In the comedy film “The Watch” (formerly titled “Neighborhood Watch”), four civic-minded men in Glenview, Ohio, take it upon themselves to form a neighborhood watch group, after there is a series of strange break-ins and vandalism in their community. The four men are Evan Trautwig (played by Ben Stiller), an uptight manager at Costco; Bob McAllister (played by Vince Vaughn), a freewheeling guy who has a rocky relationship with his teenage daughter; Franklin (played by Jonah Hill), a young man with emotional problems and violent tendencies; and Jamarcus (played by Richard Ayoade), a socially awkward divorcé who has recently moved to the neighborhood.
Armed with flashlights, walkie-talkies and spiffy new jackets, the guys find more than they bargained for when they uncover an alien plot to destroy Earth, and now these bumbling heroes are Glenview’s only chance to save the neighborhood (and the world) from annihilation. Here is what Stiller, Vaughn, Hill, Ayoade and :The Watch” director Akiva Schaffer said when they sat down together at a Los Angeles press conference for “The Watch.”
For Ben, you’ve worked with Vince Vaughn multiple times before you did “The Watch.” Does that history make it easier to work together?
Stiller: Jonah and I did a scene in the “Night in the Museum 2” together, which is we had so much fun doing that. We were really looking forward to working together again.
Hill: He had fun.
Stiller: We had fun. You said you had fun, too.
Hill: Yeah, whatever. I’m joking, we had an amazing time. It was my favorite day to shoot.
Stiller: I love working with these guys. It’s great to work with the people who make you laugh and who you are a fan of. Vince and I had a really fun time working on “Dodgeball” together and it was exciting to have a chance to do something. It had been a while for us.
So it was exciting to have a chance to do something new together and being in a totally different kind of relationship, too. I’m a fan of these guys. And Richard, I met a little bit because we had been able to be executive producers of “Submarine” …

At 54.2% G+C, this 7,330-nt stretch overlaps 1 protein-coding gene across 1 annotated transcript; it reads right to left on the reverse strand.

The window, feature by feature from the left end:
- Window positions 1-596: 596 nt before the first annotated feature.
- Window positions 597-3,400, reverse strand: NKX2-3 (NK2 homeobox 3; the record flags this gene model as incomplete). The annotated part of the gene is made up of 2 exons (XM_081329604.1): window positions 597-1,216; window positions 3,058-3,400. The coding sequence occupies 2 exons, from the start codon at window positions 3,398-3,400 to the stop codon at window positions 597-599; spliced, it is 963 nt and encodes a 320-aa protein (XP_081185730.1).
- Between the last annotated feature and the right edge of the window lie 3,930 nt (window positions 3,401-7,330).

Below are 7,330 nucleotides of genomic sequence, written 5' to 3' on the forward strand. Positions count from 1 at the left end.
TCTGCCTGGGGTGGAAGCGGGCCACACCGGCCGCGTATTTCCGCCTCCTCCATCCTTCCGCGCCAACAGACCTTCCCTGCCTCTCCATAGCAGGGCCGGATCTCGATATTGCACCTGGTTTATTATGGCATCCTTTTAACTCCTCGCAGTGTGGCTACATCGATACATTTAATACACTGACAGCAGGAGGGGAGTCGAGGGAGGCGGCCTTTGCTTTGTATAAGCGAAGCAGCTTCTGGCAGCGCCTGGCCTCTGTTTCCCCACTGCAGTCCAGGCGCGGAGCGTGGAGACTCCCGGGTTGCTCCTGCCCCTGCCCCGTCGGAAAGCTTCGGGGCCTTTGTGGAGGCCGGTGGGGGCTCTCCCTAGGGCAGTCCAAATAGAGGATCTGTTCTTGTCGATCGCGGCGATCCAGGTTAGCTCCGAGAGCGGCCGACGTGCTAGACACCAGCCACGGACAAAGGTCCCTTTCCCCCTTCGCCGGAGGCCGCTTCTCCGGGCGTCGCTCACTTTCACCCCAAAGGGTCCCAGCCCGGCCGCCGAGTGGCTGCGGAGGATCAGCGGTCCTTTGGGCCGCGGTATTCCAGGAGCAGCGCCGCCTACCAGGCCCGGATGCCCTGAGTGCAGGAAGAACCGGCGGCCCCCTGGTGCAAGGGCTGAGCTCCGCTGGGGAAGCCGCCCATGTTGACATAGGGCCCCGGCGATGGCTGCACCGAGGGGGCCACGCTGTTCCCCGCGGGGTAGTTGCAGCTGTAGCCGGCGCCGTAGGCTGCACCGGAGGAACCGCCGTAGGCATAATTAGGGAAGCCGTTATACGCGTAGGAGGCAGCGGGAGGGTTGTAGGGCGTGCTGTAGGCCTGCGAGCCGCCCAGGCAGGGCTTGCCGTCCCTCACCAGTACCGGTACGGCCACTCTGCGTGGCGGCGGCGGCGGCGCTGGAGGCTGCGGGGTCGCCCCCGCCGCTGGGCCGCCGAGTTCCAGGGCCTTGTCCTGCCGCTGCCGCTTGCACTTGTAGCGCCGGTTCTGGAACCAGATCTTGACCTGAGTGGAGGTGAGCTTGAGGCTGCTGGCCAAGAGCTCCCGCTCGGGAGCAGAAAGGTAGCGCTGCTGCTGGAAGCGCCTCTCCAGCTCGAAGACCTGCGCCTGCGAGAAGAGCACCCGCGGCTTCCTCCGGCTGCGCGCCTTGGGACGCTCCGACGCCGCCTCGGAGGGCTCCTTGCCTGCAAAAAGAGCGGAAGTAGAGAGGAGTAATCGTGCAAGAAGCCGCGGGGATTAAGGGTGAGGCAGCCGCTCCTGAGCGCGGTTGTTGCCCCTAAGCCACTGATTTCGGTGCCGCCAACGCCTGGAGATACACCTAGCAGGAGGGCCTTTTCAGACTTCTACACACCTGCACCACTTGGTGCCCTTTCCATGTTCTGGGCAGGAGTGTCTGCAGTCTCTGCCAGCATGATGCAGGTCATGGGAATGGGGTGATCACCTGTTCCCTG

They’re all just really funny guys. And when you’re a fan of somebody, that really helps, especially on a movie like this, because a lot of it was going to be the ability to have fun with each other and feel like you want to hang out with these guys. So if you’re enjoying the process, hopefully, that will translate.
A lot of modern comedy is about the characters changing from the beginning to the end of the story. Each of these characters doesn’t change that much compared to a lot of modern comedies. Is it nice to lock into a character groove like that and stick with it and not go for the easy “sympathetic” moment?
Stiller: [He says jokingly] I try to inject all of my characters with wrong-headed machismo. Unfortunately, Jonah took that from me in this movie. [He says seriously] I think the fun thing for me is to be a part of a movie where you don’t have to worry about…being in R-rated film, you can have a lot more freedom. In terms of the structure, I think that these characters were who they were, and I don’t think it was about having it all sort of tied up in a bow.
It was more about, again, these guys hanging out and how they affected each other, but it wasn’t like about teaching lessons or anything, I don’t think. I do think there is sort of, you know, an emotional connection these guys do have by this ending up being together and do show up for each other at the end.
The fact that you think it isn’t necessarily there or you don’t think it’s overt is a good thing. I feel like it’s there underneath the surface, but it’s not too sappy in that way or anything.